Have we, J - when was that? The only figures I've seen say quite the opposite, but I would most genuinely like to see numbers/good estimates suggesting that we've been here before in the last 100 or so years - or 700 years, for that matter.

    You'd better PM the link to me, however, rather than showing it publicly, as Bluecon says nobody knows what the ice cover was in 1870 - or presumably before satellite coverage full stop, and I imagine it will only annoy him.

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    Posted
  • Location: Dorset
  • Location: Dorset
    Melting ice should see the extremities retreat gracefully,not break off. The reason for break-off is the increasing mass of ice behind the 'frontier' ice pushing it away from the coldest regions. It is not rocket science and it should not take half a million 'experts' to try and kid us otherwise,for whatever reasons. Honestly,a minute chunk comes away and it's made out to be a prognostic of imminent world destruction. It is nothing of the sort,it is normal but chuck in a spurious figure like 3000 years to give it gravitas. Sigh. For the sakes of all of us and with a passing nod to our intelligence,the whole global warming rubbish,with or without the 'anthropogenic' bit has got to be exposed for what it is,sooner rather than later.

    Well I know who to believe those scarmongering Candian Experts that have spent there lives studying this ice, who claim that it's signficant or Laserguy, DXR and BC that think the whole think is absurdly simple and can be explained away by 14 Year old using GCSE Geography.

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    Posted
  • Location: Larbert
  • Location: Larbert
    Well I know who to believe those scarmongering Candian Experts that have spent there lives studying this ice, who claim that it's signficant or Laserguy, DXR and BC that think the whole think is absurdly simple and can be explained away by 14 Year old using GCSE Geography.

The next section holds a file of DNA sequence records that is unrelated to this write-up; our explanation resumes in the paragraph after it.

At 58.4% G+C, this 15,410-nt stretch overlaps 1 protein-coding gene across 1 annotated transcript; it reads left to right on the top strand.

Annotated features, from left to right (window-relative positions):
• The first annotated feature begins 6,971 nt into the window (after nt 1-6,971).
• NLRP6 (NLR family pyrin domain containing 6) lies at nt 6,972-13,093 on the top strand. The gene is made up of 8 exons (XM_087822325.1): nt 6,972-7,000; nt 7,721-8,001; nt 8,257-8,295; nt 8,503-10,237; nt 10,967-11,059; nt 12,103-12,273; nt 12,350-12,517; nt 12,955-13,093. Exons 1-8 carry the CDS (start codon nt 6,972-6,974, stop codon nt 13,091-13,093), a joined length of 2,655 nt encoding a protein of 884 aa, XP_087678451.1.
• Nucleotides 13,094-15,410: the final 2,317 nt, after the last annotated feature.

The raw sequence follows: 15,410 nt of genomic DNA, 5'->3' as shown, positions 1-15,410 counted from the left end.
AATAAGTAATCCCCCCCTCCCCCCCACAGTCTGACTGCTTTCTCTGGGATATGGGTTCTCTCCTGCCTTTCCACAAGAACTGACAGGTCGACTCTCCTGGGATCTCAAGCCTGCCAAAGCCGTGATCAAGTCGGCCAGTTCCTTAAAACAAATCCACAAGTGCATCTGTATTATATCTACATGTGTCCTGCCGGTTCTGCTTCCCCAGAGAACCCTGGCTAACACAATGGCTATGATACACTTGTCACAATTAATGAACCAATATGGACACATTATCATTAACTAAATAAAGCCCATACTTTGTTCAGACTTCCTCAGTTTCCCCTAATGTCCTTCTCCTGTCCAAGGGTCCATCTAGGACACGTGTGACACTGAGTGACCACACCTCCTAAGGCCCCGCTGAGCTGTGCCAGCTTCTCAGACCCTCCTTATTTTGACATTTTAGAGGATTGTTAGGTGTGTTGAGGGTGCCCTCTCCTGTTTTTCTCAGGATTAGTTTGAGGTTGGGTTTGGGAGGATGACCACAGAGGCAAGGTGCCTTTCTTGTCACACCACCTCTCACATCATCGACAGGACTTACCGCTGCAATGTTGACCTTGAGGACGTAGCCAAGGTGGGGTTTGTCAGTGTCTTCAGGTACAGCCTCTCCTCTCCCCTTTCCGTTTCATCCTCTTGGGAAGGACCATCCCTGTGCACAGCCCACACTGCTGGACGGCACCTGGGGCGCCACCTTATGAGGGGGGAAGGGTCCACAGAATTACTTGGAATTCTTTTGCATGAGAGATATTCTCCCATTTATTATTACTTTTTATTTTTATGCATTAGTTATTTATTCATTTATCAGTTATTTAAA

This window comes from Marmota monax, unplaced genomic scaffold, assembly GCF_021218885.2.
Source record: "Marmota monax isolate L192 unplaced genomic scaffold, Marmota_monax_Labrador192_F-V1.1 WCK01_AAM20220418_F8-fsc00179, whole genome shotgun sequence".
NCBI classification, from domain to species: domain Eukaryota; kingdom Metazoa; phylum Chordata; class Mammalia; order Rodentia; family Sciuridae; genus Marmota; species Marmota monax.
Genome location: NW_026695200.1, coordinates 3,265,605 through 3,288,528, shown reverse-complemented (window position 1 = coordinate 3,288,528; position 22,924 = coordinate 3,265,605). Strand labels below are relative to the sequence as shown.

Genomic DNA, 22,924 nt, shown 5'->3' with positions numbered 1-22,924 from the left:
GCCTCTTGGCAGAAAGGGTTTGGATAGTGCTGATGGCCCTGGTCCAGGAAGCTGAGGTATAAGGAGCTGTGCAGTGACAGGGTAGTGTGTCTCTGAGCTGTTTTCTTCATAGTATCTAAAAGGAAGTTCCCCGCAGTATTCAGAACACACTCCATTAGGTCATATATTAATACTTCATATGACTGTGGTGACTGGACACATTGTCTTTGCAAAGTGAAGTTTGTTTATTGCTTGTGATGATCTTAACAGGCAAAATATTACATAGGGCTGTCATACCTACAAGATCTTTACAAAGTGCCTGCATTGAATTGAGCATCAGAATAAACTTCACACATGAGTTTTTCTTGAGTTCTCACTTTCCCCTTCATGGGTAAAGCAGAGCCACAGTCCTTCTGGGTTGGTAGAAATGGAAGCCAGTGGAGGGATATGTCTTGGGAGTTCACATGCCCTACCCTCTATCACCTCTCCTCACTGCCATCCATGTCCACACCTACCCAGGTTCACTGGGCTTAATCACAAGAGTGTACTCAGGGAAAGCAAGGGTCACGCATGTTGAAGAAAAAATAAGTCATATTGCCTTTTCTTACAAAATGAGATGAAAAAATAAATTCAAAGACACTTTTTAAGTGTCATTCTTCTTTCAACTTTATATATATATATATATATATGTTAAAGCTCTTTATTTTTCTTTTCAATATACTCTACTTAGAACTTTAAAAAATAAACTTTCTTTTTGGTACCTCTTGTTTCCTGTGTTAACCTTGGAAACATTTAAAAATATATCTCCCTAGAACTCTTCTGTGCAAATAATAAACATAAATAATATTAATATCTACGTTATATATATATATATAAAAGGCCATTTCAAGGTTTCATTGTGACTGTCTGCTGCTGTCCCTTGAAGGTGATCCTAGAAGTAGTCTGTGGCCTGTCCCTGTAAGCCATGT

Do you believe the "scaremongering" GW writes?

    I'm all for facts, proof, hell - even something to change my mind completely - but when I read some of the utter nonsense on here - which in truth - must make people who have no idea about AGW, Climate Change begin to panic. It should not be like that. That is called scare-tactics, and that's the kind of thing a 14 year old GCSE student would do at school, ie bully.

    I have a question for you and others alike:

    What will be the state of play regarding AGW when the US has a new president? I mean in terms of debunking and skeptics. Do you agree AGW will be dead as a Dodo and Global Cooling will start to be the talk of the town?

    Simply put, I think people are just becoming fed-up with all of it.

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    Posted
  • Location: South Yorkshire
  • Location: South Yorkshire
    ....the whole think is absurdly simple and can be explained away by 14 Year old using GCSE Geography.

    Yes,it really is that simple. Why complicate matters? I don't want to go off topic but necessarily to furnish my response - where would all these 'experts' be now without their beloved 'climate change'? Stacking shelves in Tesco or 'working holidays' leaving no snowball unturned in a quest to prove...nothing,never mind the causes which were already decided upon many years ago. The probe into AGW/Arctic ice (in keeping with this thread) goes ever on and gets precisely nowhere.

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    Posted
  • Location: Rossland BC Canada
  • Location: Rossland BC Canada

    DXR, isn't it the case that both major candidates for the presidency (and Hillary just in case) have stated that they believe in climate change and will be more aggressive than Bush in terms of compliance with international obligations they perceive the U.S. has ... whether McCain will remain committed to it is somewhat questionable. Obama will be as green as they come, if he survives to become president (just sharing a little secret Cheney told me at the last global warmers meeting). :lol: